The Governor explained briefly how the flags were entrusted to the temporary care of the Chief Executive of the State. He had thus to assume a great responsibility and he sought the aid and co-operation of the Grand Camp, the organization which represents the men who fought under and made the flags glorious. The Governor said he had received many appeals for a different disposition of them for a distribution, etc., but he could not and did not resist the conclusion that the flags should be kept together, and that the Grand Camp of Confederate Veterans should be the custodians until the Legislature shall provide an everlasting abiding place for them. He recommended that they be put away in a fire-proof vault until the Legislature shall act at the request of the camp.

The Governor's tribute to the brave men who fought under the flags was eloquent and touching.

Colonel Tom Smith, of Fauquier, introduced ex-Governor William E. Cameron, who on behalf of the Grand Camp, received the flags.

Governor Cameron's speech.

Colonel Cameron's speech was a finished composition, couched in beautiful English. Using the return from Persian captivity of [299] the Jews and their heroic sacrifices to rebuild the Temple of the Lord as an illustration, he paid a glowing tribute to the valor of the Southern soldier as displayed after the war in the work of rebuilding the waste places of his desolated country. In conclusion, Colonel Cameron, with eloquent tribute to the women of the Confederacy and admirable words of good — will to those of the former enemies who ‘came out and fought us like men,’ received the flags for the Grand Camp and closed his speech amid the enthusiastic plaudits of the great audience, which rose en-masse and cheered while the band played ‘Dixie.’ The ceremonies closed with prayer by Dr. Myde. Many people lingered to exchange greetings with visiting veterans and other friends. Governor Montague was forced to hold an informal reception, being greeted by large numbers of friends.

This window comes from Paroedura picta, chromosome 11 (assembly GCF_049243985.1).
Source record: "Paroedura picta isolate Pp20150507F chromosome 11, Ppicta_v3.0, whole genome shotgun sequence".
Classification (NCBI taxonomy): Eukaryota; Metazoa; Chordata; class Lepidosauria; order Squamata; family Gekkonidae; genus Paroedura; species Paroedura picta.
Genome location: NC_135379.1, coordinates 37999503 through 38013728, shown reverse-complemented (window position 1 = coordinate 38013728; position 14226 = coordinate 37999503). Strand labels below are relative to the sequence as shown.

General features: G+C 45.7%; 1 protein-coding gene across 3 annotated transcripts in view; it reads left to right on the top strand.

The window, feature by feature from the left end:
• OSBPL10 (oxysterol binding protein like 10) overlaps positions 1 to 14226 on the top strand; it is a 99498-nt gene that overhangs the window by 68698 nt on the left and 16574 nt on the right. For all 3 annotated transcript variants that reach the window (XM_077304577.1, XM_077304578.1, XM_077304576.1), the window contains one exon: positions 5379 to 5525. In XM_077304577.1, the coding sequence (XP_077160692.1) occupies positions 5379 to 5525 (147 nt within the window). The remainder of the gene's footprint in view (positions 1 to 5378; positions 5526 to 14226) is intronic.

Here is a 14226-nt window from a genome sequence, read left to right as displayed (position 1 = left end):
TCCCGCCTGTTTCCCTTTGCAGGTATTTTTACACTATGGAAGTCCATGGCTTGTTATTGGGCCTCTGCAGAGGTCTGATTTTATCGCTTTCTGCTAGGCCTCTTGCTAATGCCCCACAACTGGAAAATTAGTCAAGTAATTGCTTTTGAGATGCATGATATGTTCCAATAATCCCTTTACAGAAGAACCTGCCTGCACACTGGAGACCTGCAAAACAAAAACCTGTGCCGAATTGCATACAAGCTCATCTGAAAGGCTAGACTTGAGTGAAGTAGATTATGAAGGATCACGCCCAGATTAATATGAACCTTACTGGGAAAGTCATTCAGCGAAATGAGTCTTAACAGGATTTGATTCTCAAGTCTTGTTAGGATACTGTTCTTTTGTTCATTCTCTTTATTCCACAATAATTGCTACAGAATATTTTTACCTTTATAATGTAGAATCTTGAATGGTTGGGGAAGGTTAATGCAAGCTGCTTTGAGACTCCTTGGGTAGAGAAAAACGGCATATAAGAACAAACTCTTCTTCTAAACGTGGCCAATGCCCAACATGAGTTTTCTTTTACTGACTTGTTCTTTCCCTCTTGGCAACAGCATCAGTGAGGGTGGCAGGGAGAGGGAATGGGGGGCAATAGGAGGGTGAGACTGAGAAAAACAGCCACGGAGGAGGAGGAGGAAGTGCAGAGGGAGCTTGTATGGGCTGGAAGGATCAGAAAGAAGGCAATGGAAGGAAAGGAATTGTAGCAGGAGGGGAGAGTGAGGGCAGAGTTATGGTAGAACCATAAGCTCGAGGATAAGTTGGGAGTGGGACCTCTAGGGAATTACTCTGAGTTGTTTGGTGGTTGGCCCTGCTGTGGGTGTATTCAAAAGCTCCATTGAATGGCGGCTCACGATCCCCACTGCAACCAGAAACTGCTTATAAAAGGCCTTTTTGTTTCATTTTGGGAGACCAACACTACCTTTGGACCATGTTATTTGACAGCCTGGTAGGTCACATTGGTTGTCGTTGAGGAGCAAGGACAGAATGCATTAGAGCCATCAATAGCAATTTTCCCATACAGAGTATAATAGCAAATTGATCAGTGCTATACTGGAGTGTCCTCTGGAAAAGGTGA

[Attention may be called to the article in the last volume (Xxxii) of this serial reprinted under the caption of ‘Confederate States' Battle Flags’ as to the effective agency in their return by the War Department to their proper custody.

There can be no question as to the potent effect of this action toward re-cementing, in common tie of pride and affection, the sections of our re-united country.

The patriotic zeal of the veteran, Captain John Lamb, waxes in its felicitous results.

He writes of date February 6, 1906, that the joint resolution, introduced by him authorizing the Secretary of War to deliver certain unidentified battle flags, had been reported on favorably and unanimously by the Committee on Military Affairs, the custody being changed (at my suggestion) to ‘The Confederate Memorial Literary Society, Richmond, Virginia,’ in which our noble women of the South have provided proper cases for their display and safe keeping, and in whose historic building are also preserved the treasures of the Southern Historical Society.

The address which follows, is with the modest title and the diffidence so characteristic of our efficient representative of the Third District in Congress.—editor.]